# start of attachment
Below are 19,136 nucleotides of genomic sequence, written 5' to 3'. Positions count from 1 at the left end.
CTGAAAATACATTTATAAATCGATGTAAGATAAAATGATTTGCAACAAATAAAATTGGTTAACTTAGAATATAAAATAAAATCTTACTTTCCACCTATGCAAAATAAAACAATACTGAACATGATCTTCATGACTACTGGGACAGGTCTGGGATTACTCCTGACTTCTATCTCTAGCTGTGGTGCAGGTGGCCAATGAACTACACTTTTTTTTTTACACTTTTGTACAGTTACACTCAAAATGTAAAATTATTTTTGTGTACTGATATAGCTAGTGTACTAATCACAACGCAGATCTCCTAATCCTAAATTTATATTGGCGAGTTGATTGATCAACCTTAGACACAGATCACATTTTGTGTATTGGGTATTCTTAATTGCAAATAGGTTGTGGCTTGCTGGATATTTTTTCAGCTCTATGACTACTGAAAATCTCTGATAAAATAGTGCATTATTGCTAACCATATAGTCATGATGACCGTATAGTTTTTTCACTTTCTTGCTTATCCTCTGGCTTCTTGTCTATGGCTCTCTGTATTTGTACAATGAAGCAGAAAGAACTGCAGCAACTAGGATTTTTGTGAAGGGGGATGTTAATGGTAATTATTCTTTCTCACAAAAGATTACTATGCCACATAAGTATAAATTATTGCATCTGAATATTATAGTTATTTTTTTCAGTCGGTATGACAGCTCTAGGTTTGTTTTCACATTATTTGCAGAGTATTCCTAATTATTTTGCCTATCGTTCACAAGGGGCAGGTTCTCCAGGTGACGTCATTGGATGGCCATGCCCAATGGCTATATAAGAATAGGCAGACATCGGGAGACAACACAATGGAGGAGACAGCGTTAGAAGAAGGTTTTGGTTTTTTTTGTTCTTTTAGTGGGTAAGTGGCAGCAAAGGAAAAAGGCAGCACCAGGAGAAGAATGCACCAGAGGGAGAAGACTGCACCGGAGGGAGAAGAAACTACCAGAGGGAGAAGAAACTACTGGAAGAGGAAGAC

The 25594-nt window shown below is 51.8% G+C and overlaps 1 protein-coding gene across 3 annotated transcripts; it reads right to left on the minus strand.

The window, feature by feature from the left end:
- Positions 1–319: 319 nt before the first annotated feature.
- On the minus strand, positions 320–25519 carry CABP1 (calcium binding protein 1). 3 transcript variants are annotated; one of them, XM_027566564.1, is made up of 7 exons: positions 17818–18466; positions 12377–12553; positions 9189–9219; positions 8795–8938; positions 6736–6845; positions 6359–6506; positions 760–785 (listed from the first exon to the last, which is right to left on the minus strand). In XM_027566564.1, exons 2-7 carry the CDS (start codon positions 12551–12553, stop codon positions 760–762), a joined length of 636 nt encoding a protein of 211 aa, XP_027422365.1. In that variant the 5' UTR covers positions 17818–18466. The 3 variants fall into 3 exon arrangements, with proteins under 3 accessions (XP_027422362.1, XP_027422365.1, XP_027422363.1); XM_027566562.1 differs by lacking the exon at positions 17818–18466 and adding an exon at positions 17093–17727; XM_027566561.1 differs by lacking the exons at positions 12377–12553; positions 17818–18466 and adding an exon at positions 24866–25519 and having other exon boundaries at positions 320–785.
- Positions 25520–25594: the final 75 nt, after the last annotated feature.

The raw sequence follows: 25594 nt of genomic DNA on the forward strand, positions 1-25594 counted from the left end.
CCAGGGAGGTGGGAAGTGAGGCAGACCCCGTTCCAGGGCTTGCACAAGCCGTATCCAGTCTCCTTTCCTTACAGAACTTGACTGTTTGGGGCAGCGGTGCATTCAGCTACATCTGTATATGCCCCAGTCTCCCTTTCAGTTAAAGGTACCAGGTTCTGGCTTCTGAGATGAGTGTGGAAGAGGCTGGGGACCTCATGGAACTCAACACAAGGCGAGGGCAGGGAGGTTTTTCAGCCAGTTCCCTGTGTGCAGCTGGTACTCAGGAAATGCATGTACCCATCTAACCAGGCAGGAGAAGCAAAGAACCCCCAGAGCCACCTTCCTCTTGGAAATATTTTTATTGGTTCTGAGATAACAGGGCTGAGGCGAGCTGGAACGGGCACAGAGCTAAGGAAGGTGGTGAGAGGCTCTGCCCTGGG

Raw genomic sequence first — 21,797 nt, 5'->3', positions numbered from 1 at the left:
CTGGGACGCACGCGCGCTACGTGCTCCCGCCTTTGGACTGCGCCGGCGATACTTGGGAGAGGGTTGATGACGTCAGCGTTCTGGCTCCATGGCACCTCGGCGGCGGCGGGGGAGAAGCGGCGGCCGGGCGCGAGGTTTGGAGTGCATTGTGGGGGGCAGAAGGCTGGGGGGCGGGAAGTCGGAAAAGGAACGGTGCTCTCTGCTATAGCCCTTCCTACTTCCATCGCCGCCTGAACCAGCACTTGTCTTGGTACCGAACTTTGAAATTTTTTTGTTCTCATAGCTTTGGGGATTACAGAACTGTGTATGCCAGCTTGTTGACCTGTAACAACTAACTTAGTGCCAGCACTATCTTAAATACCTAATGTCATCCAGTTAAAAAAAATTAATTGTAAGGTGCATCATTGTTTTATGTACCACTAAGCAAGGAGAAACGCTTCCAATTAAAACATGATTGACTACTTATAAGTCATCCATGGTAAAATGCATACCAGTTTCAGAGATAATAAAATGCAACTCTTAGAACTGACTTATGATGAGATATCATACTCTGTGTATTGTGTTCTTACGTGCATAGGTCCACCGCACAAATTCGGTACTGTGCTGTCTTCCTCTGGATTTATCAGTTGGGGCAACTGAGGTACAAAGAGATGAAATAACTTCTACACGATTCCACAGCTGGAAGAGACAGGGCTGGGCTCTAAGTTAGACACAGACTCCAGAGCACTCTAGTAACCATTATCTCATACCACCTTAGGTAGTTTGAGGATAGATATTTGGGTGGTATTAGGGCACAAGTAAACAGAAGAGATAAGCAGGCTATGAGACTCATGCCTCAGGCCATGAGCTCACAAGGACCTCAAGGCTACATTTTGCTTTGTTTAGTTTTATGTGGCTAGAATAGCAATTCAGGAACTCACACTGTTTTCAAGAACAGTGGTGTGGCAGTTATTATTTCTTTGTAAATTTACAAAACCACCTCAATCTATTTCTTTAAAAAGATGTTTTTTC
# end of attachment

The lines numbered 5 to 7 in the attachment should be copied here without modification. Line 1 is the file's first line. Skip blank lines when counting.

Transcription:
- Positions 1–319: 319 nt before the first annotated feature.
- On the minus strand, positions 320–25519 carry CABP1 (calcium binding protein 1). 3 transcript variants are annotated; one of them, XM_027566564.1, is made up of 7 exons: positions 17818–18466; positions 12377–12553; positions 9189–9219; positions 8795–8938; positions 6736–6845; positions 6359–6506; positions 760–785 (listed from the first exon to the last, which is right to left on the minus strand). In XM_027566564.1, exons 2-7 carry the CDS (start codon positions 12551–12553, stop codon positions 760–762), a joined length of 636 nt encoding a protein of 211 aa, XP_027422365.1. In that variant the 5' UTR covers positions 17818–18466. The 3 variants fall into 3 exon arrangements, with proteins under 3 accessions (XP_027422362.1, XP_027422365.1, XP_027422363.1); XM_027566562.1 differs by lacking the exon at positions 17818–18466 and adding an exon at positions 17093–17727; XM_027566561.1 differs by lacking the exons at positions 12377–12553; positions 17818–18466 and adding an exon at positions 24866–25519 and having other exon boundaries at positions 320–785.
- Positions 25520–25594: the final 75 nt, after the last annotated feature.